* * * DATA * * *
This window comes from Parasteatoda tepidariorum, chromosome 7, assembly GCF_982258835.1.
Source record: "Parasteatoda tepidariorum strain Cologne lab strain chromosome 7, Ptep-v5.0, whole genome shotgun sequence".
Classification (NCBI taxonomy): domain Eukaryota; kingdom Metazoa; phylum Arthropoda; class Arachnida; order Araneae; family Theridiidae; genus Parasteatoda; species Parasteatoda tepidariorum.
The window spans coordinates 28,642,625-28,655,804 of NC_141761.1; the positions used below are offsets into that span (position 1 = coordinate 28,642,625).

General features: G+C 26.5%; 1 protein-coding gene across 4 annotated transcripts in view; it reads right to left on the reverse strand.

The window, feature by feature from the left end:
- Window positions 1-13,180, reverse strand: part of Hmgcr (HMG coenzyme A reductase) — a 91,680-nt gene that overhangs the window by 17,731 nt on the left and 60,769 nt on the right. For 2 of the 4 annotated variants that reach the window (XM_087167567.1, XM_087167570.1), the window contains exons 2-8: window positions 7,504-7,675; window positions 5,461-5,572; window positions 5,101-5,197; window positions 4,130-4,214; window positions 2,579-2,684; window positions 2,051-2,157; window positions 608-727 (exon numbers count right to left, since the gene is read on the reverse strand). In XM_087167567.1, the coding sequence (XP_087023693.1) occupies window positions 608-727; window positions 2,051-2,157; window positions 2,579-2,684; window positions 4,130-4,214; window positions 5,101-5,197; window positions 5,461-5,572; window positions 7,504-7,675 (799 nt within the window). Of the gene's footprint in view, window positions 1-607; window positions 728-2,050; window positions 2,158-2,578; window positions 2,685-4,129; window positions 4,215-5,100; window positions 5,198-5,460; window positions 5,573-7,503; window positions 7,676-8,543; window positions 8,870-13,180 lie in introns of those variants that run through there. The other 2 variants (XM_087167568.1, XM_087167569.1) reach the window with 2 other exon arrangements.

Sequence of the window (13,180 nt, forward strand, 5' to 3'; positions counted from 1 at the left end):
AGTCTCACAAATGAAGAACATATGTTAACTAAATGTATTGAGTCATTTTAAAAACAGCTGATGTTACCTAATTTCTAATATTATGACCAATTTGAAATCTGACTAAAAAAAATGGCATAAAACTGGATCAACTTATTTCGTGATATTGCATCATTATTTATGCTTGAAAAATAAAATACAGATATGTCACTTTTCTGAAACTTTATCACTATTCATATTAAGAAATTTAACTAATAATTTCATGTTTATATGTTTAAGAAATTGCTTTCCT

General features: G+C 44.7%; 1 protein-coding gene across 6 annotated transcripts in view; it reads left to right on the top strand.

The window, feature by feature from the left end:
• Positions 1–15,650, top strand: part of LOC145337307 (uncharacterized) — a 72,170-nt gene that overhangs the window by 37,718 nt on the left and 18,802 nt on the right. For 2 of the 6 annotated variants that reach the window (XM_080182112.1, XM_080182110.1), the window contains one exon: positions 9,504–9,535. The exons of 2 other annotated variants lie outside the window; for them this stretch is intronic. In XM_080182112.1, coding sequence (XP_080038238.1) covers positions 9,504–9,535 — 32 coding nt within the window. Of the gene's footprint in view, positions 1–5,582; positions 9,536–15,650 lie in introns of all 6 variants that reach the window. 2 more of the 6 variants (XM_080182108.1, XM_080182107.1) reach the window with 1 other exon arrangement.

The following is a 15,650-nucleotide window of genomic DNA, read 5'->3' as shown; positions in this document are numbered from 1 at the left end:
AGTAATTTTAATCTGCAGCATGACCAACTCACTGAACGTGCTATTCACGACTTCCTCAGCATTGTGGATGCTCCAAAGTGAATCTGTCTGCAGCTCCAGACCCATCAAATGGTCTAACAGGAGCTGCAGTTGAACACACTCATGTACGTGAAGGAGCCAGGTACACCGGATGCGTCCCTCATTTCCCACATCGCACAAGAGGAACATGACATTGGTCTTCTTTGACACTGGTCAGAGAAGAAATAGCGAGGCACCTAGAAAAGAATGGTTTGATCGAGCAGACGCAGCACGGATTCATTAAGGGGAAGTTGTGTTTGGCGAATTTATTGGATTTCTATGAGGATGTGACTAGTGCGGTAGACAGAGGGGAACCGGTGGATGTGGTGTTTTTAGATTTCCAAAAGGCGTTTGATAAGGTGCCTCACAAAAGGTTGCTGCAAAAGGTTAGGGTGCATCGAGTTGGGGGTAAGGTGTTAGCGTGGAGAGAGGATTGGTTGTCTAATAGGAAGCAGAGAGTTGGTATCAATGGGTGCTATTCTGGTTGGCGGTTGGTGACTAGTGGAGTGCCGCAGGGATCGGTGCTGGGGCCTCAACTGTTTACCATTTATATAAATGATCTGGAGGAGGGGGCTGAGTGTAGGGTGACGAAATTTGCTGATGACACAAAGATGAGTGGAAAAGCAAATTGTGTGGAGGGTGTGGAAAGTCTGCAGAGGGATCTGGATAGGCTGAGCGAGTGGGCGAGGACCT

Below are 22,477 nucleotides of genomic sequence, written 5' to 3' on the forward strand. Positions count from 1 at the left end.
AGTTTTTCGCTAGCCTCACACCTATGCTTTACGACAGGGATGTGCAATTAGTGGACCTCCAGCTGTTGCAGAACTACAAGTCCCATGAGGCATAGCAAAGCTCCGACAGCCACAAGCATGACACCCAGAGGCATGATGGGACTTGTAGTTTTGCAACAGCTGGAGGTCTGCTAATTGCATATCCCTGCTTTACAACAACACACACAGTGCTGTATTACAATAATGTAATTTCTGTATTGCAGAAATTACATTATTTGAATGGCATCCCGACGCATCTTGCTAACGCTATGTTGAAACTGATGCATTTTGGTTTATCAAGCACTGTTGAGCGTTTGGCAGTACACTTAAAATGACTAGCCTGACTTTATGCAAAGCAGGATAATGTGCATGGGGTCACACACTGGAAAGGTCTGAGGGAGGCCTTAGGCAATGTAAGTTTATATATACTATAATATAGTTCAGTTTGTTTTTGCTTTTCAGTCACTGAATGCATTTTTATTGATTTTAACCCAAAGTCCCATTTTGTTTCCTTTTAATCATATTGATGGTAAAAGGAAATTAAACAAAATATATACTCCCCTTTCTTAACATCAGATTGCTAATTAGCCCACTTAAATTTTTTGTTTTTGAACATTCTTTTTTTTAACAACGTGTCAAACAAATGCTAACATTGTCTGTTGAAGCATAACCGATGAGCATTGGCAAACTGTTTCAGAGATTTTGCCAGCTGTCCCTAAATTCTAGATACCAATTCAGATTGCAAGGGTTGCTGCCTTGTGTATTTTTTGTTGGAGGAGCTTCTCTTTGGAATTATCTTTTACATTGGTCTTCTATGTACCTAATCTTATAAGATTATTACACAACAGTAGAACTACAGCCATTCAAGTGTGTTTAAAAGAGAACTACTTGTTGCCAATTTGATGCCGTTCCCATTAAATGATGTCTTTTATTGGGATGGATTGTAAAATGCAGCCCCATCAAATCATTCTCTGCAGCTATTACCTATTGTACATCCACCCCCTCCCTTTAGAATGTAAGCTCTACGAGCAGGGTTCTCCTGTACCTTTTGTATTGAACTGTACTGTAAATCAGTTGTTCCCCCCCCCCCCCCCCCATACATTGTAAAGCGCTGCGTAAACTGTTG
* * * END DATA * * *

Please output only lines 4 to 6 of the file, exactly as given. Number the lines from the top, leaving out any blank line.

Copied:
The window spans coordinates 28,642,625-28,655,804 of NC_141761.1; the positions used below are offsets into that span (position 1 = coordinate 28,642,625).

General features: G+C 26.5%; 1 protein-coding gene across 4 annotated transcripts in view; it reads right to left on the reverse strand.

The window, feature by feature from the left end: